The Arkansas Endowment for the Humanities, known since its early days as the Arkansas Humanities Council (AHC), was formed in 1974 for the purpose of supporting and promoting the humanities in the state. The AHC and humanities councils for fifty-five other states and territories were established by Congress and operate under the guidelines of the National Endowment for the Humanities (NEH), an independent agency of the United States government. While state councils were formed under NEH legislation, they are separate, independent entities. The AHC is a non-profit organization incorporated in the state of Arkansas. In its legislation creating the NEH, Congress gave the term “humanities” a wide-ranging definition. In brief, it may include history, literature, languages, philosophy, archaeology, jurisprudence, comparative …

Arkansas Hunger Relief Alliance

The Arkansas Hunger Relief Alliance is a nonprofit collaborative network of more than 400 hunger relief organizations across Arkansas working to alleviate hunger in the state. Members include the Arkansas Foodbank in Little Rock (Pulaski County), Food Bank of Northeast Arkansas in Jonesboro (Craighead County), Harvest Texarkana Regional Food Bank in Texarkana (Miller County), Food Bank of North Central Arkansas in Norfork (Baxter County), Northwest Arkansas Food Bank in Bethel Heights (Benton County), and River Valley Regional Food Bank in Fort Smith (Sebastian County), as well as numerous food pantries, soup kitchens, and shelters. Arkansas has one of the highest rates of food insecurity in the nation. More than twenty-eight percent of Arkansas families with children experience food insecurity on …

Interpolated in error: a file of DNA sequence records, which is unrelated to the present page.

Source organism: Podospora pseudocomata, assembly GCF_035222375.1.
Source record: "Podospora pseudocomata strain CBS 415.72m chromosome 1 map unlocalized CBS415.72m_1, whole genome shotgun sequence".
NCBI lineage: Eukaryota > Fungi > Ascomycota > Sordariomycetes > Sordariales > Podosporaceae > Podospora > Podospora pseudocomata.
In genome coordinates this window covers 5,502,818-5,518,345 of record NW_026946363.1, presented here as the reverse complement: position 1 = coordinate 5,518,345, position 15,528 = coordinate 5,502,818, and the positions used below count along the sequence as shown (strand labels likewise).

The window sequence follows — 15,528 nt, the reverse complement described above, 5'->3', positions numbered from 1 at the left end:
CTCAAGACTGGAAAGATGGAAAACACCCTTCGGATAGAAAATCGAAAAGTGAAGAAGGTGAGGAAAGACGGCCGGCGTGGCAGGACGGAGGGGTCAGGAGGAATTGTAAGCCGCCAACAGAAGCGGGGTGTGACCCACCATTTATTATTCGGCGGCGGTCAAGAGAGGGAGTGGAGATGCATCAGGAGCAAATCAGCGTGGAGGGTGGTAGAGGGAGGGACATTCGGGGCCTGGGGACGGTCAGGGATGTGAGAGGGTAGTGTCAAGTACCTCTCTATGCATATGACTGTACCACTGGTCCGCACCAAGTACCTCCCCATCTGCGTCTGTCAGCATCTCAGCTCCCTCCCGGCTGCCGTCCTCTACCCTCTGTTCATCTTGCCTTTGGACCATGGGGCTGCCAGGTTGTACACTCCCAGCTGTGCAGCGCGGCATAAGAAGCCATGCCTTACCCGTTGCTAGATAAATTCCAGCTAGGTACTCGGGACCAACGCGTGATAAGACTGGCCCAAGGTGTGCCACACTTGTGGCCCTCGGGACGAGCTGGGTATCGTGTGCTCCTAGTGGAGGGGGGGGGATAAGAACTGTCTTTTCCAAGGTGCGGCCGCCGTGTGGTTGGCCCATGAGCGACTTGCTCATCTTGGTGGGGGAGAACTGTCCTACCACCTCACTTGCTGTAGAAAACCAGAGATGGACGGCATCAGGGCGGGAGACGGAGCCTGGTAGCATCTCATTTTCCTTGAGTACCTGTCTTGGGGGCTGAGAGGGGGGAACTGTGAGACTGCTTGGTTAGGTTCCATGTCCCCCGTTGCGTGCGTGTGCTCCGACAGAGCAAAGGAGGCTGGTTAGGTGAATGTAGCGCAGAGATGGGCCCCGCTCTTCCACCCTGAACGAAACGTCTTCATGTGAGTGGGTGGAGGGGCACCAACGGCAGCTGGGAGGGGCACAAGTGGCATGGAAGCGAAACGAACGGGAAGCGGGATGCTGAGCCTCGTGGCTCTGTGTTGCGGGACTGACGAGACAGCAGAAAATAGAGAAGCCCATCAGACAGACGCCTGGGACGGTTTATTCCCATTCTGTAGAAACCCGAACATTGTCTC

Arkansas Inland Maritime Museum